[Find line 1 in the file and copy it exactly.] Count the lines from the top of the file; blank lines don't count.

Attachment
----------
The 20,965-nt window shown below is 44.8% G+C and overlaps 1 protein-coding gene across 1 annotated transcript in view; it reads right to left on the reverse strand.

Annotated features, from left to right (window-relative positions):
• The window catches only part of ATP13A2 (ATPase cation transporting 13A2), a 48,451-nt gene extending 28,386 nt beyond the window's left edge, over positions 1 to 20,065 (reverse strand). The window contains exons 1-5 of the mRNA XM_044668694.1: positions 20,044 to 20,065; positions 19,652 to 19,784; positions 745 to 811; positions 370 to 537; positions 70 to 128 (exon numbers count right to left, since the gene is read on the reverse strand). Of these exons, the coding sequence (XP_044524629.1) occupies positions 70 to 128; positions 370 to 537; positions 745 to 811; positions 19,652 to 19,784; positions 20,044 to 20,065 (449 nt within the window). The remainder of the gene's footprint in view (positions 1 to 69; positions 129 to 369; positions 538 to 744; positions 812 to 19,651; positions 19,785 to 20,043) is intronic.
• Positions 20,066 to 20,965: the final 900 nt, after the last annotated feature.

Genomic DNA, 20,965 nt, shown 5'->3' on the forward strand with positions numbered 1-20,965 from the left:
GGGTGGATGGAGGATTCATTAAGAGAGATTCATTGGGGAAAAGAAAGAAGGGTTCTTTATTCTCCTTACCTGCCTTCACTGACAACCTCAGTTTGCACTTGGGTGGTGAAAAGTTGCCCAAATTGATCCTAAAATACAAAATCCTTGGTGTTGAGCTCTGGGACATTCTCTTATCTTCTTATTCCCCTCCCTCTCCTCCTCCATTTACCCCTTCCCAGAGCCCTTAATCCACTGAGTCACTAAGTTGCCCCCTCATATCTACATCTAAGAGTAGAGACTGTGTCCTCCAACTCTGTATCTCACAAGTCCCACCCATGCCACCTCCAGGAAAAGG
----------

The 20,965-nt window shown below is 44.8% G+C and overlaps 1 protein-coding gene across 1 annotated transcript in view; it reads right to left on the reverse strand.